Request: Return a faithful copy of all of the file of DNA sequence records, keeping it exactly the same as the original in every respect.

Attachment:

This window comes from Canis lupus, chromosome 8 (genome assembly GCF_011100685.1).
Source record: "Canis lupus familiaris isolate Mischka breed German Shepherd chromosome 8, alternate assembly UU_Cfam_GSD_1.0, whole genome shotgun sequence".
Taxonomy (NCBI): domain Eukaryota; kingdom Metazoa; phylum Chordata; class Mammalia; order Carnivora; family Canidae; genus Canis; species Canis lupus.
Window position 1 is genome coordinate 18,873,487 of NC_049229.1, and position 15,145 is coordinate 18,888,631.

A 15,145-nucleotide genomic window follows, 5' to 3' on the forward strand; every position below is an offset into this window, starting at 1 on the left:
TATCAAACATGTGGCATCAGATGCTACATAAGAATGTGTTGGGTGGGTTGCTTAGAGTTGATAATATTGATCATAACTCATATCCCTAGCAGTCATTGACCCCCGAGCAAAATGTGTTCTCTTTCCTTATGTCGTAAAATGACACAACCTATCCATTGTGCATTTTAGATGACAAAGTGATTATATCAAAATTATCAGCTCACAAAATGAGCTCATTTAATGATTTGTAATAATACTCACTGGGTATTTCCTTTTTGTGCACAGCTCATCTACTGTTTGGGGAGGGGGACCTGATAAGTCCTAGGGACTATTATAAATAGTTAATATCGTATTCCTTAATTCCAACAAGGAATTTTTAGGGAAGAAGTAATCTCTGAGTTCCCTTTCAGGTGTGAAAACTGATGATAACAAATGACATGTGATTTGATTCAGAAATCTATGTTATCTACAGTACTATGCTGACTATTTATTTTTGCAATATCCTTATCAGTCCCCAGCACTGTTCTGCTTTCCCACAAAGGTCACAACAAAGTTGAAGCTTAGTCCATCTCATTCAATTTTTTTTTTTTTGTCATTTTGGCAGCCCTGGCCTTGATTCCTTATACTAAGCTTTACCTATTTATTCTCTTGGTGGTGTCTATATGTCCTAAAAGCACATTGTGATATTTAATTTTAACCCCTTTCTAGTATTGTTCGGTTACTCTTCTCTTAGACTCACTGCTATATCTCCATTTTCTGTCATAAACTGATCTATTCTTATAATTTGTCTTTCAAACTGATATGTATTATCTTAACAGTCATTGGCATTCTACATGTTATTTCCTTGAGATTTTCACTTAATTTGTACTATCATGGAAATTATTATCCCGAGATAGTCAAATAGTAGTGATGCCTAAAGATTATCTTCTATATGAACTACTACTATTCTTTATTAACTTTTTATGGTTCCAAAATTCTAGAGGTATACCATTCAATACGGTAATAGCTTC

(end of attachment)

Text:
This window comes from Canis lupus, chromosome 8 (genome assembly GCF_011100685.1).
Source record: "Canis lupus familiaris isolate Mischka breed German Shepherd chromosome 8, alternate assembly UU_Cfam_GSD_1.0, whole genome shotgun sequence".
Taxonomy (NCBI): domain Eukaryota; kingdom Metazoa; phylum Chordata; class Mammalia; order Carnivora; family Canidae; genus Canis; species Canis lupus.
Window position 1 is genome coordinate 18,873,487 of NC_049229.1, and position 15,145 is coordinate 18,888,631.

A 15,145-nucleotide genomic window follows, 5' to 3' on the forward strand; every position below is an offset into this window, starting at 1 on the left:
TATCAAACATGTGGCATCAGATGCTACATAAGAATGTGTTGGGTGGGTTGCTTAGAGTTGATAATATTGATCATAACTCATATCCCTAGCAGTCATTGACCCCCGAGCAAAATGTGTTCTCTTTCCTTATGTCGTAAAATGACACAACCTATCCATTGTGCATTTTAGATGACAAAGTGATTATATCAAAATTATCAGCTCACAAAATGAGCTCATTTAATGATTTGTAATAATACTCACTGGGTATTTCCTTTTTGTGCACAGCTCATCTACTGTTTGGGGAGGGGGACCTGATAAGTCCTAGGGACTATTATAAATAGTTAATATCGTATTCCTTAATTCCAACAAGGAATTTTTAGGGAAGAAGTAATCTCTGAGTTCCCTTTCAGGTGTGAAAACTGATGATAACAAATGACATGTGATTTGATTCAGAAATCTATGTTATCTACAGTACTATGCTGACTATTTATTTTTGCAATATCCTTATCAGTCCCCAGCACTGTTCTGCTTTCCCACAAAGGTCACAACAAAGTTGAAGCTTAGTCCATCTCATTCAATTTTTTTTTTTTTGTCATTTTGGCAGCCCTGGCCTTGATTCCTTATACTAAGCTTTACCTATTTATTCTCTTGGTGGTGTCTATATGTCCTAAAAGCACATTGTGATATTTAATTTTAACCCCTTTCTAGTATTGTTCGGTTACTCTTCTCTTAGACTCACTGCTATATCTCCATTTTCTGTCATAAACTGATCTATTCTTATAATTTGTCTTTCAAACTGATATGTATTATCTTAACAGTCATTGGCATTCTACATGTTATTTCCTTGAGATTTTCACTTAATTTGTACTATCATGGAAATTATTATCCCGAGATAGTCAAATAGTAGTGATGCCTAAAGATTATCTTCTATATGAACTACTACTATTCTTTATTAACTTTTTATGGTTCCAAAATTCTAGAGGTATACCATTCAATACGGTAATAGCTTC